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RioPort Online Music Service Shuttered

Long before there was an Apple iTunes Music Store, there was RioPort... but no more.

San Francisco-based parent company Ecast Inc. Wednesday shuttered the service that once supplied the Web sites of major retailers -- including BestBuy.com, SamGoody.com and HP.com.

The service gave retailers the capability to sell digital downloads to consumers for .99 cents per song, which in turn could be burned to disc, played back on computers or transferred to portable listening devices.

Ecast said it decided to close the division in order to focus on its core business: delivering digital music from the major record labels and numerous independents and electronic games from interactive entertainment publishers to over 1,400 broadband-enabled Jukeboxes and gaming machines.

The company currently has content partnerships with companies like BMG, EMI, Sony Music, Universal Music Group, Warner Music Group, Midway Games and Playboy Enterprises.

Ecast launched its Location-Based Broadband Network business in 1999. The Online Music Store service was added in Oct. 2002 through a merger with San Jose-based RioPort.

In the same way ATM networks let banks dispense cash and services, Ecast's network delivers content to consumers at bars, restaurants, hotels, coffee houses and nightclubs. In the second quarter of 2003, Ecast said it logged almost 8.3 million digital paid plays on network-enabled Jukeboxes, an increase of more than 236 percent over the same period in 2002.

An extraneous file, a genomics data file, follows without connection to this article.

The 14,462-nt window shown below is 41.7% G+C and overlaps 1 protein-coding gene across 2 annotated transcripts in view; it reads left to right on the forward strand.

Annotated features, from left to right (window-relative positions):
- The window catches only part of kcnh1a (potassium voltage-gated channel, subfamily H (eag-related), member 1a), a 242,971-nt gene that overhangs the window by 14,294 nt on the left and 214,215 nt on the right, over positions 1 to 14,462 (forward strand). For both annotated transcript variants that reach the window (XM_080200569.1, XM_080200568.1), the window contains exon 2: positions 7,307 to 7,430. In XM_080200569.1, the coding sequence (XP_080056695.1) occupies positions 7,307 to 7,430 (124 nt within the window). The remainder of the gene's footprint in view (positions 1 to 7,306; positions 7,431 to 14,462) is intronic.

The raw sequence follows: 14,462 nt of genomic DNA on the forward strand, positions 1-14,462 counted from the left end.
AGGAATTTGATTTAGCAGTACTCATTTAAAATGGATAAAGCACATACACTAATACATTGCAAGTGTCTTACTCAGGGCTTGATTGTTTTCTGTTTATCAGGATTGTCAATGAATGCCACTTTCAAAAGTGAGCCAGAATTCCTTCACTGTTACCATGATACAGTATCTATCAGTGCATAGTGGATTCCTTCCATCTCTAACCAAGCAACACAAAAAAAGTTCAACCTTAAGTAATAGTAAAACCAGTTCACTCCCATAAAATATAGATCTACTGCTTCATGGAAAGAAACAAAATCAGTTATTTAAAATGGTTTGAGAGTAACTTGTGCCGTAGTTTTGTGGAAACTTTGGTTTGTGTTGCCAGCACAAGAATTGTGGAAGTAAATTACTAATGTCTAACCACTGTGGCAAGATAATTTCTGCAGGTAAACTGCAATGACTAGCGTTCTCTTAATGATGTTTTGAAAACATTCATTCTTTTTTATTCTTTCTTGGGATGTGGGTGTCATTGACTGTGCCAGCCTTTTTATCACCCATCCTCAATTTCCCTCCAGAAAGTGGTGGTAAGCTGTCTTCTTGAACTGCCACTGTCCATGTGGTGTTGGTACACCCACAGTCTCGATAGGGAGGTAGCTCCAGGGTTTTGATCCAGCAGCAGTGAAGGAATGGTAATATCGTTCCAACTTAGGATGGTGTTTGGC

"Over the past year, Ecast's Location-Based Broadband Network business has expanded significantly and is clearly our stronger opportunity," Ecast CEO Robbie Vann-Adibe said in a statement. "The level of financial commitment required to market an online music store to consumers, as recent events have demonstrated, was simply too high to make financial sense for Ecast.

As a result, Ecast is closing its San Jose office and dismissing roughly 25 employees. In addition, the company recently decided to transfer its technical support, installation coordination and related customer care functions, currently located in San Diego, into its headquarters in San Francisco. Ecast said its Tokyo office remains unaffected.